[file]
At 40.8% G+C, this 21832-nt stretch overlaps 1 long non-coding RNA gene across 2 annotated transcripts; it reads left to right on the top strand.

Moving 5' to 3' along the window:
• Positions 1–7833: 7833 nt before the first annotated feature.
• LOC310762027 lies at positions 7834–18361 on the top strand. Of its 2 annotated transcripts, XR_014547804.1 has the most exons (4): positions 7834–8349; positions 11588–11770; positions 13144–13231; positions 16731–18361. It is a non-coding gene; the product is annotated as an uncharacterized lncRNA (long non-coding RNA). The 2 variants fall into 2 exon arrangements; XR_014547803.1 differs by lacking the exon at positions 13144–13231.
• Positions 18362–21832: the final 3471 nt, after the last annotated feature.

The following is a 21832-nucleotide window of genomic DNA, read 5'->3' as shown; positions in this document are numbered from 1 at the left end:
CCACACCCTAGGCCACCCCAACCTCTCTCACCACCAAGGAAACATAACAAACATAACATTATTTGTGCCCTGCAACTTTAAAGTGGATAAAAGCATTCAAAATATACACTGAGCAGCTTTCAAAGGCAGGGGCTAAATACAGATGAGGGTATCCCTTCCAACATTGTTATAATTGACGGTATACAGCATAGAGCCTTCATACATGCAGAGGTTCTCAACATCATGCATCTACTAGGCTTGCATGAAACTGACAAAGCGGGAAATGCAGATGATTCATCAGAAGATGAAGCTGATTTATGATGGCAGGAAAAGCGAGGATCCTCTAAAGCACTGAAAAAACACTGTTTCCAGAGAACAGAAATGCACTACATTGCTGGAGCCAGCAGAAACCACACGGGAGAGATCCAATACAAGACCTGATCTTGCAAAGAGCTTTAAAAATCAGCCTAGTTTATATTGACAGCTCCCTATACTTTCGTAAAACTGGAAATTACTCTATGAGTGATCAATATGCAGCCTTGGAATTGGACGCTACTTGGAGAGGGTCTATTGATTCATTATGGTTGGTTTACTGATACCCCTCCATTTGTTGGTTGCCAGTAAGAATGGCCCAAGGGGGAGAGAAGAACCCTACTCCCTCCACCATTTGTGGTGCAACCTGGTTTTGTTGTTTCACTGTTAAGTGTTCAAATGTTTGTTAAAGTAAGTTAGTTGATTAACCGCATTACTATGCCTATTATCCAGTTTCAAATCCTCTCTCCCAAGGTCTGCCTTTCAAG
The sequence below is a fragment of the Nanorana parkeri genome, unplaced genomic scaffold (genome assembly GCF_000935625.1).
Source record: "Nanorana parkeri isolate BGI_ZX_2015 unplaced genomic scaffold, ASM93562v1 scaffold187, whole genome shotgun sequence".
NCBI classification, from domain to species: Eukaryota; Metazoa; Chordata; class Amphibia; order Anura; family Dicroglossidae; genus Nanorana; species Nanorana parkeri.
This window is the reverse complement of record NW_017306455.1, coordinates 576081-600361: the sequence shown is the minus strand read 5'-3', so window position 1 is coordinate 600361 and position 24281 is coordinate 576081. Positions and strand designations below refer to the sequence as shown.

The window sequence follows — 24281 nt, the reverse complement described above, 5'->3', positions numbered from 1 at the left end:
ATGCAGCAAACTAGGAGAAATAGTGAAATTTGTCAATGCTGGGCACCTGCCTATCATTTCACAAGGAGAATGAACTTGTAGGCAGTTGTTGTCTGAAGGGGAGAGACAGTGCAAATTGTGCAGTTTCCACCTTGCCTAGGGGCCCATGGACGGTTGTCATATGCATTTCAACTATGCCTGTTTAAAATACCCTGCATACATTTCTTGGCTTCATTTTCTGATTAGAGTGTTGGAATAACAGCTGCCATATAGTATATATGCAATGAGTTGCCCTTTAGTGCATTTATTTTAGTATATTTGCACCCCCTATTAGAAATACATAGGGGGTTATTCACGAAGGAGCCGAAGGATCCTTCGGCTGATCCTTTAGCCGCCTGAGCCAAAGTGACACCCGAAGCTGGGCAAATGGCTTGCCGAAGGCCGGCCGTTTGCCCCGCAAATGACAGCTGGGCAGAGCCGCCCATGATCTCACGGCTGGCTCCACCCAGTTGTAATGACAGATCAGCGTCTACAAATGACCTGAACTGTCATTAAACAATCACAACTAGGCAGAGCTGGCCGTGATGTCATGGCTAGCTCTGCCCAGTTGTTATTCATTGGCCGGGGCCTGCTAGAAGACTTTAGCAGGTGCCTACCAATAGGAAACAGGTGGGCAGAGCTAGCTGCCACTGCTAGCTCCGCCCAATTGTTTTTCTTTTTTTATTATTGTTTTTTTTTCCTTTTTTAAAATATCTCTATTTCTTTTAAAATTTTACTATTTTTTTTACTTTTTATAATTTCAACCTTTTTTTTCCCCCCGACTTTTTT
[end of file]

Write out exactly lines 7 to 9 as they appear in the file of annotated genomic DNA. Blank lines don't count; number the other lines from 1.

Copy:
CCACACCCTAGGCCACCCCAACCTCTCTCACCACCAAGGAAACATAACAAACATAACATTATTTGTGCCCTGCAACTTTAAAGTGGATAAAAGCATTCAAAATATACACTGAGCAGCTTTCAAAGGCAGGGGCTAAATACAGATGAGGGTATCCCTTCCAACATTGTTATAATTGACGGTATACAGCATAGAGCCTTCATACATGCAGAGGTTCTCAACATCATGCATCTACTAGGCTTGCATGAAACTGACAAAGCGGGAAATGCAGATGATTCATCAGAAGATGAAGCTGATTTATGATGGCAGGAAAAGCGAGGATCCTCTAAAGCACTGAAAAAACACTGTTTCCAGAGAACAGAAATGCACTACATTGCTGGAGCCAGCAGAAACCACACGGGAGAGATCCAATACAAGACCTGATCTTGCAAAGAGCTTTAAAAATCAGCCTAGTTTATATTGACAGCTCCCTATACTTTCGTAAAACTGGAAATTACTCTATGAGTGATCAATATGCAGCCTTGGAATTGGACGCTACTTGGAGAGGGTCTATTGATTCATTATGGTTGGTTTACTGATACCCCTCCATTTGTTGGTTGCCAGTAAGAATGGCCCAAGGGGGAGAGAAGAACCCTACTCCCTCCACCATTTGTGGTGCAACCTGGTTTTGTTGTTTCACTGTTAAGTGTTCAAATGTTTGTTAAAGTAAGTTAGTTGATTAACCGCATTACTATGCCTATTATCCAGTTTCAAATCCTCTCTCCCAAGGTCTGCCTTTCAAG
The sequence below is a fragment of the Nanorana parkeri genome, unplaced genomic scaffold (genome assembly GCF_000935625.1).
Source record: "Nanorana parkeri isolate BGI_ZX_2015 unplaced genomic scaffold, ASM93562v1 scaffold187, whole genome shotgun sequence".